A NSW Government website
Collaboration between universities, CSIRO and local businesses will help bring new products to market that help to address the challenges of COVID-19.
More than 110 businesses have applied to be part of the NSW Government’s R&D Innovation Districts Challenges, vying for a share in $500,000 of seed funding.
Minister for Jobs, Investment, Tourism and Western Sydney Stuart Ayres said the challenges were designed to find research and development solutions to health and wellbeing impacts as a result of the pandemic.
“We’ve seen an opportunity to help stimulate the economy, support businesses and drive innovation right across the state,” Mr Ayres said.
“Innovation district partners worked with businesses to hone their applications for the state finals of the first challenge which called for R&D solutions to the health and wellbeing impacts of COVID-19 on the people of New South Wales.”
“Thirty-five finalists were evaluated by NSW Treasury and a panel of experts from NSW Health, the Office of the NSW Chief Scientist and Engineer, and the Massachusetts Institute of Technology and it’s great to see collaborations from innovation districts across the state share in the funding.”
Minister for Skills and Tertiary Education Geoff Lee said the Innovation Districts Challenge recognises the benefits that collaborations with universities, the CSIRO and local businesses can bring to New South Wales.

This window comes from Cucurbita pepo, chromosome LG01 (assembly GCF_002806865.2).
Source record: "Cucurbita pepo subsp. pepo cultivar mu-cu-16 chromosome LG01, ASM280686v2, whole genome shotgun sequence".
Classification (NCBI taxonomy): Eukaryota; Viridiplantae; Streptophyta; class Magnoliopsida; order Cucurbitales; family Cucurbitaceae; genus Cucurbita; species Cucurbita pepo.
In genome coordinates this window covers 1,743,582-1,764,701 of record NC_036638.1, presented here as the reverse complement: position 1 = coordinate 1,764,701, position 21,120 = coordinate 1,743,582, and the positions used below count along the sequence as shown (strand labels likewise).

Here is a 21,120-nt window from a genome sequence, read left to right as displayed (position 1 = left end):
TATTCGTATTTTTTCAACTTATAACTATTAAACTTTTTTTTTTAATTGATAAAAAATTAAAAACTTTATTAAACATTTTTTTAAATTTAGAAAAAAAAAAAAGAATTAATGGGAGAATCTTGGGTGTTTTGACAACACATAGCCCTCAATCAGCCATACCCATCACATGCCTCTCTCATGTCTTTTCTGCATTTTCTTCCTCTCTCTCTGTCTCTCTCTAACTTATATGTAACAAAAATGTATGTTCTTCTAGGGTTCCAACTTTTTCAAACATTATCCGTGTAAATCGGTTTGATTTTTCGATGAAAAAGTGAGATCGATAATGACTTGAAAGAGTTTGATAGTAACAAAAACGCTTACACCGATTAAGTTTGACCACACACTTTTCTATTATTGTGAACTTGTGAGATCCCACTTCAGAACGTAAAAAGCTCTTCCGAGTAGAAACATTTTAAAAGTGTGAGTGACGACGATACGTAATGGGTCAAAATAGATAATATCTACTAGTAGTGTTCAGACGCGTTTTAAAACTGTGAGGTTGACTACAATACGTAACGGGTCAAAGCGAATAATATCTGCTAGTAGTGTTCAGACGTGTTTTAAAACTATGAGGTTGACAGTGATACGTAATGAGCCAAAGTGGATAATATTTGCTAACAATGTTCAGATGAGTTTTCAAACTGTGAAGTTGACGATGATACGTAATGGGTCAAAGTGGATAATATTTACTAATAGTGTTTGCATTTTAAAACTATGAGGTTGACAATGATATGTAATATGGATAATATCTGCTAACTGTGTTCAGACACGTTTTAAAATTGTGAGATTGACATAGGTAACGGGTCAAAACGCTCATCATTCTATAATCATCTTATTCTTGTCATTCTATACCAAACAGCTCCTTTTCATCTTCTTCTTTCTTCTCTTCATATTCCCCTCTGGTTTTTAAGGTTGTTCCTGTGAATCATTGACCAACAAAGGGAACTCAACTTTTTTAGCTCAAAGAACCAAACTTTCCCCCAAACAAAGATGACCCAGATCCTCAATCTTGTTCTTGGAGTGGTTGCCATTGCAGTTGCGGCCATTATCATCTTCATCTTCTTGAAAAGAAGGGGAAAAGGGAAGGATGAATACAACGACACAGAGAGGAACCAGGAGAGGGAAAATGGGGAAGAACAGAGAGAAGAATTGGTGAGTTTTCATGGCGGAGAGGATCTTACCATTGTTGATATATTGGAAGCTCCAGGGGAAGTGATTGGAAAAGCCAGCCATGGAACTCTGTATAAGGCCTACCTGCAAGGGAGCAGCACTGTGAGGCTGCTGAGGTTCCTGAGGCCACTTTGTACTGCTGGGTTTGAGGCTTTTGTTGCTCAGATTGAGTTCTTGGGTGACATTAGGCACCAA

“This is a real win for the sectors that have really done it tough as a result of COVID- 19 and it’s great to be able to support them to bring ideas to markets,” Mr Lee said.
“Through the Challenge, we’re supporting universities that are some of the leading organisations in adaption but have also really felt the brunt of international border closures.”
Treasurer Dominic Perrottet said the innovation challenges were an example of how SMEs and researchers can collaborate more often, which is at the heart of the NSW Innovation and Productivity Council’s new report, Let’s Collaborate released today.
“Doubling our current rates of collaboration could see a productivity increase worth $150 million per year for New South Wales,” Mr Perrottet said.
“Innovation is the key to increasing productivity, boosting jobs and creating new industries.”
IPC member and Vice-Chancellor of the University of Technology Sydney, Professor Attila Brungs said where businesses are able to connect with researchers, communities’ benefit from the increased social and economic outcomes generated, including the creation of jobs for the future.
“In the aftermath of COVID-19, collaboration is more critical than ever, and there are also increased opportunities to collaborate as a result of the pandemic,” Professor Brungs said.
“More can be done, particularly to improve engagement between NSW SMEs and research organisations and translate research into commercial outcomes.”
“Government can play a pivotal role in helping SMEs and researchers come together to forge mutually beneficial partnerships.”
“NSW universities, together with the NSW Government, aim to dramatically boost the economic and societal benefits research-business collaboration provides,” said Professor Brungs.